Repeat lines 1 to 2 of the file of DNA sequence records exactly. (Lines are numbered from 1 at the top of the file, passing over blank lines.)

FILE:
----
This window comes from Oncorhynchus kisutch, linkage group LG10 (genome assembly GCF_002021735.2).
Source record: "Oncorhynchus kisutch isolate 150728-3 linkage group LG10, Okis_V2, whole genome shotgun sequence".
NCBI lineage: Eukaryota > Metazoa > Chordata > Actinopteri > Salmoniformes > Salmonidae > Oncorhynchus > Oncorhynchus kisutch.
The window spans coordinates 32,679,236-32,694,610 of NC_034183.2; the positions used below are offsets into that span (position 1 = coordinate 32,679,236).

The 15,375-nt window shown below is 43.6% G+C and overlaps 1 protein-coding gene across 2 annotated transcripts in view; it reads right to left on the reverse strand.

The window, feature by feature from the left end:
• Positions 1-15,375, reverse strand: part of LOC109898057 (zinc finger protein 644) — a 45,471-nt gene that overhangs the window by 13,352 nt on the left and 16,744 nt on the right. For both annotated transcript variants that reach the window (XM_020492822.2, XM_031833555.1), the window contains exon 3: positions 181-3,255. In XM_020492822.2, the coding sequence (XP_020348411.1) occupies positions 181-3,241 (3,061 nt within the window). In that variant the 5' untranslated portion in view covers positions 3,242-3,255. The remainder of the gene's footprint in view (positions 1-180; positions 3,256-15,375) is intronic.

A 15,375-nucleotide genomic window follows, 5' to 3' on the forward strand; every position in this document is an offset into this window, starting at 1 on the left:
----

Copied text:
This window comes from Oncorhynchus kisutch, linkage group LG10 (genome assembly GCF_002021735.2).
Source record: "Oncorhynchus kisutch isolate 150728-3 linkage group LG10, Okis_V2, whole genome shotgun sequence".